Game summary

Midway through the first quarter, Packers linebacker Nick Barnett recovered a fumble from Eagles quarterback Donovan McNabb on the Eagles 40-yard line, and Green Bay quarterback Brett Favre threw a 40-yard touchdown pass to Robert Ferguson on the next play. James Thrash returned the ensuing kickoff 36 yards to the 44-yard line. Then McNabb made up for his mistake with a 41-yard run to the Packers 15. But the drive stalled at the 14-yard line and ended with no points when David Akers missed a 30-yard field goal attempt. After the missed field goal, Ahman Green rushed three times for 31 yards before Favre threw his second touchdown pass to Ferguson, giving the Packers a 14–0 lead with 1:16 left in the first quarter.

Nick Barnett American football player

Nicholas Alexander Barnett is a former American football linebacker. He played college football for Oregon State University, and was drafted by the Green Bay Packers in the first round of the 2003 NFL Draft. He has played professionally for the NFL's Green Bay Packers, Buffalo Bills and Washington Redskins. With the Packers, he won Super Bowl XLV against the Pittsburgh Steelers.

Donovan McNabb American football player, quarterback

Donovan Jamal McNabb is an American former football quarterback who played in the National Football League (NFL) for 13 seasons, primarily with the Philadelphia Eagles. Before his NFL career, he played football and basketball for Syracuse University. The Eagles selected him with the second overall pick in the 1999 NFL draft, and McNabb went on to play 11 seasons with the team, followed by a year each with the Washington Redskins and Minnesota Vikings.

Brett Favre former American football quarterback

Brett Lorenzo Favre is a former American football quarterback who spent the majority of his career with the Green Bay Packers of the National Football League (NFL). He was a 20-year veteran of the NFL, having played quarterback for the Atlanta Falcons in 1991, Packers from 1992 to 2007, New York Jets in 2008, and Minnesota Vikings from 2009 to 2010. Favre was the first NFL quarterback to pass for 500 touchdowns, throw for 70,000 yards, complete 6,000 passes, and attempt 10,000 passes.

In the second quarter, McNabb led the Eagles on a scoring drive, completing five consecutive passes for 77 yards, including a 45-yard pass to Todd Pinkston. On the last play, his 7-yard touchdown pass to Duce Staley cut it to 14–7. Green Bay took the kickoff and drove 67 yards to the Eagles 1-yard line, featuring a 33-yard run by Green, but on fourth down, Green tripped on guard Mike Wahle's leg and was tackled for no gain. The Packers turned the ball over on downs.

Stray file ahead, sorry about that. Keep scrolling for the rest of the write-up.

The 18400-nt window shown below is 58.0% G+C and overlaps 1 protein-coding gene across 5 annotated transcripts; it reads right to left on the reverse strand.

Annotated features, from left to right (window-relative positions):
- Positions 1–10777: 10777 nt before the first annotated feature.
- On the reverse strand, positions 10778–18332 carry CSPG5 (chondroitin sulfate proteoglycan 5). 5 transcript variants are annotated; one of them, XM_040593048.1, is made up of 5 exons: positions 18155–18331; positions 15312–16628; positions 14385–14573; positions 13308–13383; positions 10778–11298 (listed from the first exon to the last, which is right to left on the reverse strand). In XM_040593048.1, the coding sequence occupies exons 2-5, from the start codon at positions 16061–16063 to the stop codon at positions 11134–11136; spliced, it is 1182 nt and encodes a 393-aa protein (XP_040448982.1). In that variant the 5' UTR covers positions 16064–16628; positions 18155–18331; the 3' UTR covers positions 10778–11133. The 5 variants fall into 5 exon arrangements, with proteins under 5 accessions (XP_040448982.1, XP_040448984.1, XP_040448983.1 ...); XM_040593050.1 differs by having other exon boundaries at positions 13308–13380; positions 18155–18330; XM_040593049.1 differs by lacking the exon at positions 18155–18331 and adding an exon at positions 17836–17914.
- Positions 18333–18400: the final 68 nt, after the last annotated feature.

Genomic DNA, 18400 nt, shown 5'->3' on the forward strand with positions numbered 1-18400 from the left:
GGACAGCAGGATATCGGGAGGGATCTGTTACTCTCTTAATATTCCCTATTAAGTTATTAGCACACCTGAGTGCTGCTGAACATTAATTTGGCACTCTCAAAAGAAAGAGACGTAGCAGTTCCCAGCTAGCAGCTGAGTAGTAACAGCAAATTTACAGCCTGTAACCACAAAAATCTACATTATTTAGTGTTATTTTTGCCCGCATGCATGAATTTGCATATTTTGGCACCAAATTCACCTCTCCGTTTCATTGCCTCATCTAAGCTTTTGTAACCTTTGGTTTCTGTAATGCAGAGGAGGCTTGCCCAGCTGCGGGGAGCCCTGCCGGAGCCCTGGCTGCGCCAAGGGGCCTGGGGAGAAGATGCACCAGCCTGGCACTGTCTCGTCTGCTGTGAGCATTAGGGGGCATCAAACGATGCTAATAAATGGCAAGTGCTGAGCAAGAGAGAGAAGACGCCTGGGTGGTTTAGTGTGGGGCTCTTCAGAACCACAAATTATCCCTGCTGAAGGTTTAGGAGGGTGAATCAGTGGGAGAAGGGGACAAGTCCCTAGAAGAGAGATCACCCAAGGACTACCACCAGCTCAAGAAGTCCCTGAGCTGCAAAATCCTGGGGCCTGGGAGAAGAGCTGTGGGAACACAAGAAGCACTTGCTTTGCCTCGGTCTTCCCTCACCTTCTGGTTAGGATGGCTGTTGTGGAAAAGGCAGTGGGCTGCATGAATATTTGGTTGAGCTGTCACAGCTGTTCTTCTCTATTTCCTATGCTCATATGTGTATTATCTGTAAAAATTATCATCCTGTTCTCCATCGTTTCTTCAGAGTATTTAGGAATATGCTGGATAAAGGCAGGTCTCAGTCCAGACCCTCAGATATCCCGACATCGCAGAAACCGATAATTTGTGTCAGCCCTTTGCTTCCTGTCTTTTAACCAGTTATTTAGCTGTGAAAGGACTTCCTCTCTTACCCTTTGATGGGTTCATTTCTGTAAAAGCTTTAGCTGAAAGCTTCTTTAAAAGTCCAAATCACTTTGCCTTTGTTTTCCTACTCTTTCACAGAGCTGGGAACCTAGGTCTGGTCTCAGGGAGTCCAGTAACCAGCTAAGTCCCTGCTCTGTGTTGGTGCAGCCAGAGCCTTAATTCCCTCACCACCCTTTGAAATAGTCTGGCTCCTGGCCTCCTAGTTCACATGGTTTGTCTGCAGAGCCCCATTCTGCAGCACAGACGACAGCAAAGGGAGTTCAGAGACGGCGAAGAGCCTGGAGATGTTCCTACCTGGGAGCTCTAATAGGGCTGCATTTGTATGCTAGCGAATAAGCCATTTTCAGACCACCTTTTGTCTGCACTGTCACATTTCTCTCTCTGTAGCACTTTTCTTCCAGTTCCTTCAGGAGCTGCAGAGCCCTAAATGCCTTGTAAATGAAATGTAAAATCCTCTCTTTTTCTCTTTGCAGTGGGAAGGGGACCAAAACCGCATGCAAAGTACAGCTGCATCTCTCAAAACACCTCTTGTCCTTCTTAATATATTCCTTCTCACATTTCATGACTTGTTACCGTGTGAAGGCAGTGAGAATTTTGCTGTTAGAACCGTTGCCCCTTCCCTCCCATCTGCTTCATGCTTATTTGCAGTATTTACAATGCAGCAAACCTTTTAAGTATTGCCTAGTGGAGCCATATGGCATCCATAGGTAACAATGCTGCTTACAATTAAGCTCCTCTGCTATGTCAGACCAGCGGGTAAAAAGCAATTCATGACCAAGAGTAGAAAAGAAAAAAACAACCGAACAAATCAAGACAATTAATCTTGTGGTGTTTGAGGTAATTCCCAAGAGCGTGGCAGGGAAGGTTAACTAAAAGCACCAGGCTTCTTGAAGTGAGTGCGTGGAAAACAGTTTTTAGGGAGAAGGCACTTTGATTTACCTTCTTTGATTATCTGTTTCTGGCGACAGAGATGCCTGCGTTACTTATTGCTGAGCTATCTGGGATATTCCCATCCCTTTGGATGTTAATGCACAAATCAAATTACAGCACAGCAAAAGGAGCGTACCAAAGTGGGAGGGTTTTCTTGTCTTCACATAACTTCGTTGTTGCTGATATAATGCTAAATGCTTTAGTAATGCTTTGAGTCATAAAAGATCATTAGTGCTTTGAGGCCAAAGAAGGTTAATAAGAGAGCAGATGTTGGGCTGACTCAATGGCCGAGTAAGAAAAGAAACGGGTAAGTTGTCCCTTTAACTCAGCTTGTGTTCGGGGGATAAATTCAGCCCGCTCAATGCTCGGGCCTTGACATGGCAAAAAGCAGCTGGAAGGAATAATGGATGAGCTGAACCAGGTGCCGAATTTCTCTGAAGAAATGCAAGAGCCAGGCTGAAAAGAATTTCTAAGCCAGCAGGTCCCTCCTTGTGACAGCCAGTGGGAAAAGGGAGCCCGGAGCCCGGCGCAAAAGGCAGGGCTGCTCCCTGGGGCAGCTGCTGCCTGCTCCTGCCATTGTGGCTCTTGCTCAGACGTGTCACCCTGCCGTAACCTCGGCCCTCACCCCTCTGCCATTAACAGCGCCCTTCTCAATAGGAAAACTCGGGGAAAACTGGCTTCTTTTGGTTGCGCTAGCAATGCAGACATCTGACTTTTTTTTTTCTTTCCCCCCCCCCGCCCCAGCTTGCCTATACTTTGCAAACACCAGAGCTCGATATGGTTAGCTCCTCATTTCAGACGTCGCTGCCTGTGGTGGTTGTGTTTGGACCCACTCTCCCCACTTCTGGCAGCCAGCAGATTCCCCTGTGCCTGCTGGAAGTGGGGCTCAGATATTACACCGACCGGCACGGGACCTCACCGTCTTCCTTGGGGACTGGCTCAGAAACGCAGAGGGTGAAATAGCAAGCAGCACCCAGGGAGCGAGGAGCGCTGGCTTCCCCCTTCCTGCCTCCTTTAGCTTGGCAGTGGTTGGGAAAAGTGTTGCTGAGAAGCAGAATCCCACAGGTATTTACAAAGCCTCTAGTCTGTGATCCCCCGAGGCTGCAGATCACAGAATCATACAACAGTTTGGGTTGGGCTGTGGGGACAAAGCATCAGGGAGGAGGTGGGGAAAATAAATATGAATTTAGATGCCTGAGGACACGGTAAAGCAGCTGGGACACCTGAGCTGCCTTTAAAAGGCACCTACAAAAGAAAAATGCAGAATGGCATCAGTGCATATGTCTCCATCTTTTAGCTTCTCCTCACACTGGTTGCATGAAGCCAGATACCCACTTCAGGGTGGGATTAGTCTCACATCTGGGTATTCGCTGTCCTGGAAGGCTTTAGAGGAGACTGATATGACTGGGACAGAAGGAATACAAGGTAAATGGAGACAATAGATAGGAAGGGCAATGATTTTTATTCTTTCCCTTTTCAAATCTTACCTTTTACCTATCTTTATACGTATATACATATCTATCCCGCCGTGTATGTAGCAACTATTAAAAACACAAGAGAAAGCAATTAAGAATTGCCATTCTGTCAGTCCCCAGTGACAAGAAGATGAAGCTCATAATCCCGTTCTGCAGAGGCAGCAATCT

Todd Pinkston is a former American football wide receiver in the National Football League. He played five seasons with the Philadelphia Eagles where he caught 184 passes for 2,816 yards and 14 touchdowns. The Eagles went to the playoffs every year that he started, including an appearance in Super Bowl XXXIX. He also is the cousin of former offensive lineman Jason Pinkston.

Duce Staley American football player and coach

Duce Staley is a former American football running back in the National Football League best known for his tenure with the Philadelphia Eagles. He also played for the Pittsburgh Steelers, winning Super Bowl XL with them against the Seattle Seahawks. He played college football at South Carolina. He is currently the assistant head coach and running backs coach for the Philadelphia Eagles who won Super Bowl LII against the New England Patriots.

Michael James Wahle is a former American football guard who played eleven seasons in the National Football League (NFL). He played college football at Navy. He was drafted by the Green Bay Packers in the second round of the 1998 NFL Supplemental Draft. A Pro Bowl selection in 2005, Wahle also played for the Carolina Panthers and Seattle Seahawks.

Late in the third quarter, the Eagles drove 88 yards in 8 plays to tie the game, despite two 10-yard penalties against them on the drive. McNabb was responsible for all of the yards on the drive, rushing for 37 yards and completing four passes for 72, including a 12-yard touchdown pass to Pinkston that tied the game at 14 on the first play of the fourth quarter.

Later, Antonio Chatman's 10-yard punt return gave the Packers great field position on their own 49-yard line. On the next play, Favre threw a 44-yard completion to Javon Walker. Philadelphia's defense kept Green Bay out of the end zone, but Ryan Longwell kicked a 21-yard field goal to give them a 17–14 lead.